Rollout Deployment

Deployment configuration is the Manifest for the application, it defines the runtime behavior of the application. You can define application behavior by providing information in three sections:

  1. Chart Version

  2. Yaml file

  3. Show application metrics

1. Chart version

Devtron uses helm charts for the deployments. And we are having multiple chart versions based on features it is supporting with every chart version.

One can see multiple chart version options available in the drop-down. you can select any chart version as per your requirements. By default, the latest version of the helm chart is selected in the chart version option.

Every chart version has its own YAML file. Helm charts are used to provide specifications for your application. To make it easy to use, we have created templates for the YAML file and have added some variables inside the YAML. You can provide or change the values of these variables as per your requirement.

If you want to see Application Metrics (For example Status codes 2xx, 3xx, 5xx; throughput, and latency) for your application, then you need to select the latest chart version.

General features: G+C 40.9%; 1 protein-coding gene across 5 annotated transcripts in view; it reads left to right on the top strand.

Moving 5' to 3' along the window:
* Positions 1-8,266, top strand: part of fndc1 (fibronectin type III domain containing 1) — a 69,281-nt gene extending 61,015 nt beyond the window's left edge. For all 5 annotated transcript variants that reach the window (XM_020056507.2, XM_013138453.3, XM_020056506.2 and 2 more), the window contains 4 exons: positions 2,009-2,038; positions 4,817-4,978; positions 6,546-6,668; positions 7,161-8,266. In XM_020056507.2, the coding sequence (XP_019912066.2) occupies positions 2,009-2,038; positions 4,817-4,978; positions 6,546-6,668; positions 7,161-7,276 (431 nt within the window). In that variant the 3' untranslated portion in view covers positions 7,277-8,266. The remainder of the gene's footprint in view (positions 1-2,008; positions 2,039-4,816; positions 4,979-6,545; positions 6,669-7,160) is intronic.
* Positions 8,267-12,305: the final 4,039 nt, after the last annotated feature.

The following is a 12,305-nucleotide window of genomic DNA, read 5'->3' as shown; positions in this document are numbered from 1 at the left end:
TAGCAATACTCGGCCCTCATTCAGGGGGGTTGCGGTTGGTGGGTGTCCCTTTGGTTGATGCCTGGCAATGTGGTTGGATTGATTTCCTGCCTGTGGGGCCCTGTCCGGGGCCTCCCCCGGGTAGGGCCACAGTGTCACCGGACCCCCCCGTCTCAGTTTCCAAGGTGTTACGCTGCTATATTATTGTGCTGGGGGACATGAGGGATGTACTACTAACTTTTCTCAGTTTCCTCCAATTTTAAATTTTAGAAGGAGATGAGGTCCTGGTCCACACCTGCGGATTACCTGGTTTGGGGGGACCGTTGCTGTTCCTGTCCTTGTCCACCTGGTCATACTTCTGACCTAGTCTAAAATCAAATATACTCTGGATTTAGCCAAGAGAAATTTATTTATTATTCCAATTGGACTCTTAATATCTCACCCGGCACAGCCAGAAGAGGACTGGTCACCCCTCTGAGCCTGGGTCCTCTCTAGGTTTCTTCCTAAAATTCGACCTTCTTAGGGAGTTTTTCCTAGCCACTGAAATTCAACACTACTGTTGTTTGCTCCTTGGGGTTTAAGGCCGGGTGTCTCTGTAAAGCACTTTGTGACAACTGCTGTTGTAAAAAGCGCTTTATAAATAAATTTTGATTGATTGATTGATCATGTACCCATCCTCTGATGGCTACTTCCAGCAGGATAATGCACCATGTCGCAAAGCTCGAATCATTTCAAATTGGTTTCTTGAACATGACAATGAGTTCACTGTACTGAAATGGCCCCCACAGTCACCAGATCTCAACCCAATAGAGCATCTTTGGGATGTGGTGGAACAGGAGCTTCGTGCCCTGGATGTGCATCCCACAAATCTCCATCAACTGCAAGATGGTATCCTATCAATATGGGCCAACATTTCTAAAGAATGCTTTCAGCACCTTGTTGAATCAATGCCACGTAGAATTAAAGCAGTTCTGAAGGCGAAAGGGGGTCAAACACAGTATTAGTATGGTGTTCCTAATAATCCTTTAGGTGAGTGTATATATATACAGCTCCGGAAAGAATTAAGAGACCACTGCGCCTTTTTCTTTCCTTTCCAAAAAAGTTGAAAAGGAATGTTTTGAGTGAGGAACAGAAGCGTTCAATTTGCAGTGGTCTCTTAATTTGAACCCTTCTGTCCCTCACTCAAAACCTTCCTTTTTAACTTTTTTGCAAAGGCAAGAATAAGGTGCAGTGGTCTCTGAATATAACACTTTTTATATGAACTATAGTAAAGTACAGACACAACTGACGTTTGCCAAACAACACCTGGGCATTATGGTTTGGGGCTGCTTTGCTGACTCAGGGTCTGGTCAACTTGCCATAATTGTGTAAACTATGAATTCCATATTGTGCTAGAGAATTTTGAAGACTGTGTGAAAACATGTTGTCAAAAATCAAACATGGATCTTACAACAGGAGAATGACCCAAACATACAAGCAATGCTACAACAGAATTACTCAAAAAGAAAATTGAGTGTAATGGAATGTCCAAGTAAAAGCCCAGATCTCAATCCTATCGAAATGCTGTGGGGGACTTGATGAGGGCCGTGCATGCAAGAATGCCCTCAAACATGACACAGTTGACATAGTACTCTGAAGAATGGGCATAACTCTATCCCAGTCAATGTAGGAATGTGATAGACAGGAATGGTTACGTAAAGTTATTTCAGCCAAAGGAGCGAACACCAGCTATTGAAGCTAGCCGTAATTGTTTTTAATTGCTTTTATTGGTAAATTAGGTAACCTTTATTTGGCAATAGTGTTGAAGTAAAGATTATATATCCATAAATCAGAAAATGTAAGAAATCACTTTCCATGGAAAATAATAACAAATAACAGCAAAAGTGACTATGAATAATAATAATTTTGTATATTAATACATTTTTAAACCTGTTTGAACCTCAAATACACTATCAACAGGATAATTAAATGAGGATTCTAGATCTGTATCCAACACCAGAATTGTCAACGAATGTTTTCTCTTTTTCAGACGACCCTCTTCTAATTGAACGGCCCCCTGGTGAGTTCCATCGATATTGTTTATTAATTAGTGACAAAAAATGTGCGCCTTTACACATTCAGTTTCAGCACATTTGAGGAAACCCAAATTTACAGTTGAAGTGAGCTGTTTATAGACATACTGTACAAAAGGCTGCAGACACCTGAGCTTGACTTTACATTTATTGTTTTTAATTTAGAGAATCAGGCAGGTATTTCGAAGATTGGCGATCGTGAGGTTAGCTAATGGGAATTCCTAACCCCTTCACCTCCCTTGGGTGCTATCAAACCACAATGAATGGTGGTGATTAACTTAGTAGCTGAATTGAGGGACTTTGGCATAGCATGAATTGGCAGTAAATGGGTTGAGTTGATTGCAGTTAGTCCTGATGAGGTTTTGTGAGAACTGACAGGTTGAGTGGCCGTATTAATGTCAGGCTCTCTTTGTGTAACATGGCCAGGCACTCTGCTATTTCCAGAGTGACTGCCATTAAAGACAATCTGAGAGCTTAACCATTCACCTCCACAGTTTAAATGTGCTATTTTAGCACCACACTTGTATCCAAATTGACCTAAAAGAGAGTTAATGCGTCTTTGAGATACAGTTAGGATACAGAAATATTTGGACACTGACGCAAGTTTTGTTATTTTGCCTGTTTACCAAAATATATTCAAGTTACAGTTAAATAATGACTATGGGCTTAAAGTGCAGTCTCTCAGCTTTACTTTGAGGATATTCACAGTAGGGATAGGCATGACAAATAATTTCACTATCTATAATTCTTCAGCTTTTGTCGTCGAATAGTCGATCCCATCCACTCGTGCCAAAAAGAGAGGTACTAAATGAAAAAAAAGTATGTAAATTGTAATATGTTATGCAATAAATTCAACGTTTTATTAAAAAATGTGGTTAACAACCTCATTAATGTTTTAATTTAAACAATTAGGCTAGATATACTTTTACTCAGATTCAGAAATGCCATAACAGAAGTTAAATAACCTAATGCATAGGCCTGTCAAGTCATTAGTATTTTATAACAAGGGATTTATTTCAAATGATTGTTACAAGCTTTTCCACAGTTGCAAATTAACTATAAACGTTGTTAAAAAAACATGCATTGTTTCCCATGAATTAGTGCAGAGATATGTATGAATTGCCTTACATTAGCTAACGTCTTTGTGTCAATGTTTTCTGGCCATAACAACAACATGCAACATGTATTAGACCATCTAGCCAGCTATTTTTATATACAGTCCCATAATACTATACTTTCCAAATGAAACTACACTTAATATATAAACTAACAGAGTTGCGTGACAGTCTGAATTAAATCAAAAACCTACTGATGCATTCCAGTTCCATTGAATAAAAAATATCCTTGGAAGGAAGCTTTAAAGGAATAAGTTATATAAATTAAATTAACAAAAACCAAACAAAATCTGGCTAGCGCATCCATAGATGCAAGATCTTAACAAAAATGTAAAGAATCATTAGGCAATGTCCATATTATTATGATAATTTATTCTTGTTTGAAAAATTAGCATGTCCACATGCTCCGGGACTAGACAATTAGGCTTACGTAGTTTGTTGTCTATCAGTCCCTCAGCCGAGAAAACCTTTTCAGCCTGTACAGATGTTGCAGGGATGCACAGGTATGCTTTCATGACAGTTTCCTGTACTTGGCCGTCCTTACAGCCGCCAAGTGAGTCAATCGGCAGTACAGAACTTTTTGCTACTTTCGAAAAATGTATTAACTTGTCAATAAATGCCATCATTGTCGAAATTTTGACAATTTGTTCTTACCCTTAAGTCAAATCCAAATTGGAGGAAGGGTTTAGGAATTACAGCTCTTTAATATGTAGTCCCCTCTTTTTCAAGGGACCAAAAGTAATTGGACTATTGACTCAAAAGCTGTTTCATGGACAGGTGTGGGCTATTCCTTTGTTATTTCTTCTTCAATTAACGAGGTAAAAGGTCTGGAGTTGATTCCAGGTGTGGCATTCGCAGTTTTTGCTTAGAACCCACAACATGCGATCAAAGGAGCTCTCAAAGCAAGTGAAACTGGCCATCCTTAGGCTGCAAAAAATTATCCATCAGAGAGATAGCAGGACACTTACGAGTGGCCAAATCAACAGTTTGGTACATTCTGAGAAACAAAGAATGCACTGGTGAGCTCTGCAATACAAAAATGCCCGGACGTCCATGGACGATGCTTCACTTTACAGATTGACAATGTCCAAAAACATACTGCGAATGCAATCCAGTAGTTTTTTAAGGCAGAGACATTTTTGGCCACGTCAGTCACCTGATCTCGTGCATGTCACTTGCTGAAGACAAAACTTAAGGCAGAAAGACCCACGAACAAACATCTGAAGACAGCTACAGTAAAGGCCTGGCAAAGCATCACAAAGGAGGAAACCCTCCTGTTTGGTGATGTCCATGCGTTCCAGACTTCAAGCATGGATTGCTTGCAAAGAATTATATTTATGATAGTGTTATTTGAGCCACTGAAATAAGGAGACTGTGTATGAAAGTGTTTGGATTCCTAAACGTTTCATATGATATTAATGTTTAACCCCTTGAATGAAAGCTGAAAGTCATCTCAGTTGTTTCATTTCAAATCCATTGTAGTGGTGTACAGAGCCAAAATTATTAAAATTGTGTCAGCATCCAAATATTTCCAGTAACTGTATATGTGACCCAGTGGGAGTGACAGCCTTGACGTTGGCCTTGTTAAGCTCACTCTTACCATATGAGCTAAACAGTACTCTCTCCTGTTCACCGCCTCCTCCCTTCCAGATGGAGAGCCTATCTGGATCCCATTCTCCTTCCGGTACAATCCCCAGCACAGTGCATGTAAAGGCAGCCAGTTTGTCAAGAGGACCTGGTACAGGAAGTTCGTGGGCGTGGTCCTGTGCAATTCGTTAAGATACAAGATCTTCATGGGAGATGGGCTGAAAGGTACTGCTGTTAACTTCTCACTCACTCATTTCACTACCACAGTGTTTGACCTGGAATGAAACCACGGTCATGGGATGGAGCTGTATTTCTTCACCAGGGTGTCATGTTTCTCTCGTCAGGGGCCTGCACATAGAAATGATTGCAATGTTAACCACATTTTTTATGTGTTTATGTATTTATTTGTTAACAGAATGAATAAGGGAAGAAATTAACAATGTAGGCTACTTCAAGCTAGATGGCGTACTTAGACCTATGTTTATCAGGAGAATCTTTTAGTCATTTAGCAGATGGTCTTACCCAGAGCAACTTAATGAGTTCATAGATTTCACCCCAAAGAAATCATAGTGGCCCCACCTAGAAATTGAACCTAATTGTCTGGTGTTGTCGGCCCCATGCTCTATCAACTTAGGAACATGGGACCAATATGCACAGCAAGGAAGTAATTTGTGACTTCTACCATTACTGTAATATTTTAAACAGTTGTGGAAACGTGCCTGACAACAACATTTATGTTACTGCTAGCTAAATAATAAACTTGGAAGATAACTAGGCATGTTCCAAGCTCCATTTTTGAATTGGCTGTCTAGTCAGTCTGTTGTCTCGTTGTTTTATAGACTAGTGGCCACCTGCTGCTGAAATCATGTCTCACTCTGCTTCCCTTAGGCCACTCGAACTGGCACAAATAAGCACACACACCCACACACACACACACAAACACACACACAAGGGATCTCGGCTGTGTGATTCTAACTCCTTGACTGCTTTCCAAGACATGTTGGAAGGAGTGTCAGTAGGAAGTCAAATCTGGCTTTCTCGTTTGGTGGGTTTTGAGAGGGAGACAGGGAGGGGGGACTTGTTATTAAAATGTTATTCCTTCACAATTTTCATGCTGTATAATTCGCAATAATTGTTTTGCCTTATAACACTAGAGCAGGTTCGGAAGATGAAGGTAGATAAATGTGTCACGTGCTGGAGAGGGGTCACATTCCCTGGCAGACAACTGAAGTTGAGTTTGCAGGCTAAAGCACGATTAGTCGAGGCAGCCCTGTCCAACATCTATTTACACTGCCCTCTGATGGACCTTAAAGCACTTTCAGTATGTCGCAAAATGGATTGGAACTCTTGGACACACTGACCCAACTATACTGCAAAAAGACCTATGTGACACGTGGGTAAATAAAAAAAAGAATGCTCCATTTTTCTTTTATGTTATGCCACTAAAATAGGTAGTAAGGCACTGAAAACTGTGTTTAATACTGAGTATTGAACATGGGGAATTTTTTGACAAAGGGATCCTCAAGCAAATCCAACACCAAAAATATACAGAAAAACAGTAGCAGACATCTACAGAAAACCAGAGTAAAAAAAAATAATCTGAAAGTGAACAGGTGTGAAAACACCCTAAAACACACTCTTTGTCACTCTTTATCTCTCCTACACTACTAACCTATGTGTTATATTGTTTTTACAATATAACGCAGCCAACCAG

Application Metrics is not supported for Chart version older than 3.7 version.

2. Yaml file

Container Ports

This defines ports on which application services will be exposed to other services

ContainerPort:
  - envoyPort: 8799
    envoyTimeout: 15s
    idleTimeout:
    name: app
    port: 8080
    servicePort: 80
    supportStreaming: true
    useHTTP2: true

EnvVariables

EnvVariables: []

EnvVariables provide run-time information to containers and allow to customize how the application works and the behavior of the applications on the system.

Here we can pass the list of env variables , every record is an object which contain the name of variable along with value.

To set environment variables for the containers that run in the Pod.

Example of env variables

IMP Docker image should have env variables, whatever we want to set.

EnvVariables: 
  - name: HOSTNAME
    value: www.xyz.com
  - name: DB_NAME
    value: mydb
  - name: USER_NAME
    value: xyz